Why in an ARMA-GARCH model for a stationary series $r$ (without $c$ for simplicity) is $r_{forecast} = ARMA + \sqrt{GARCH} \cdot inn$ and not $r_{forecast} = ARMA \pm \sqrt{GARCH} \cdot inn$? The latter would seem to be even more intuitive. Does the GARCH process'root square not produce the double result $\pm$?


That is because the innovation $inn$ is a standard normally distributed random variable and therefore it can actually take positive or negative values. Without the innovation it would be a deterministic model (i.e. no risk). So, de facto it is +/- but mathematically you have to write $+\sqrt{GARCH} \cdot inn$ because $inn$ itself contributes the sign and can be either positive or negative.

  • $\begingroup$ The error distribution may also be other than normal, but in any case its support includes both positive and negative values, so you are right. $\endgroup$ – Richard Hardy Sep 1 '18 at 19:20
  • $\begingroup$ @Richard Hardy normally distributed was probably in the review that I accepted because it put some order in my formulas (written through mobile version). I have to stress that you may assume that innovations are normally distributed but that assumption is almost always wrong, unless you try to forecast very long-term and low-frequency returns. If you deal with high frequency returns (daily included, and often multiday), then you have a distribution which is absolutey divergent from a normal, usually a fat-tail distribution which is often skewed. I will try to re-edit at home. $\endgroup$ – Fr1 Sep 1 '18 at 23:28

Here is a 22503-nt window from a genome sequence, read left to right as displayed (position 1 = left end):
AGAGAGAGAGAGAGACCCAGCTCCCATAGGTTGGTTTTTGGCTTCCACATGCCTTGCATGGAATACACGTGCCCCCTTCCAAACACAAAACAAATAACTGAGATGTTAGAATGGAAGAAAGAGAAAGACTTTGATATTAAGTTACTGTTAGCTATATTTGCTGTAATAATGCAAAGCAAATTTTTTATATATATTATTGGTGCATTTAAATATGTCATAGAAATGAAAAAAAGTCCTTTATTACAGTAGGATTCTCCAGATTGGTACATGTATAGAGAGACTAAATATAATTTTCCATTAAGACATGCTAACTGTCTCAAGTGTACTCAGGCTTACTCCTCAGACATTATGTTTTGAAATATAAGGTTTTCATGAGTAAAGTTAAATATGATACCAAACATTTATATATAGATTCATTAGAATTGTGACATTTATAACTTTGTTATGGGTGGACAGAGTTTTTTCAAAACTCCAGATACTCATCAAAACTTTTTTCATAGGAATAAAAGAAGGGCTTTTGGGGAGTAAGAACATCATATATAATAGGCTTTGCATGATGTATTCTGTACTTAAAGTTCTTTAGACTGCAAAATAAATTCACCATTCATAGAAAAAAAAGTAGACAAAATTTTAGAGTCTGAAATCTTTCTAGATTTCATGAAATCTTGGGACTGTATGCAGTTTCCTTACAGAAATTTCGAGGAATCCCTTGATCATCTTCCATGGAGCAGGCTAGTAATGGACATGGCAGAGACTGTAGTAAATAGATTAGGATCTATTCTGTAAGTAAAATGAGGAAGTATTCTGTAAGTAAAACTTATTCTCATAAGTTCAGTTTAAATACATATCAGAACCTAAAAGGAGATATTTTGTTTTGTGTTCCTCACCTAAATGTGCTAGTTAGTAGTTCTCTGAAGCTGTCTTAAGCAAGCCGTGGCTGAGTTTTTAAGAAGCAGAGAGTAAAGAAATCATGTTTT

• $\begingroup$ If one wants to use a parametric innov distribution, then a t distribution would be less wrong than a normal but still wrong in many cases due to skewness,that is not explicitly modeled by the standard version of symmetric t. That is why Kernels are fitted and used. $\endgroup$ – Fr1 Sep 1 '18 at 23:30
  • $\begingroup$ Indeed it was in the review, but I would get rid of it (or at least state that this is just one option and not necessarily a good one). I agree with all the rest, too. $\endgroup$ – Richard Hardy Sep 2 '18 at 7:38

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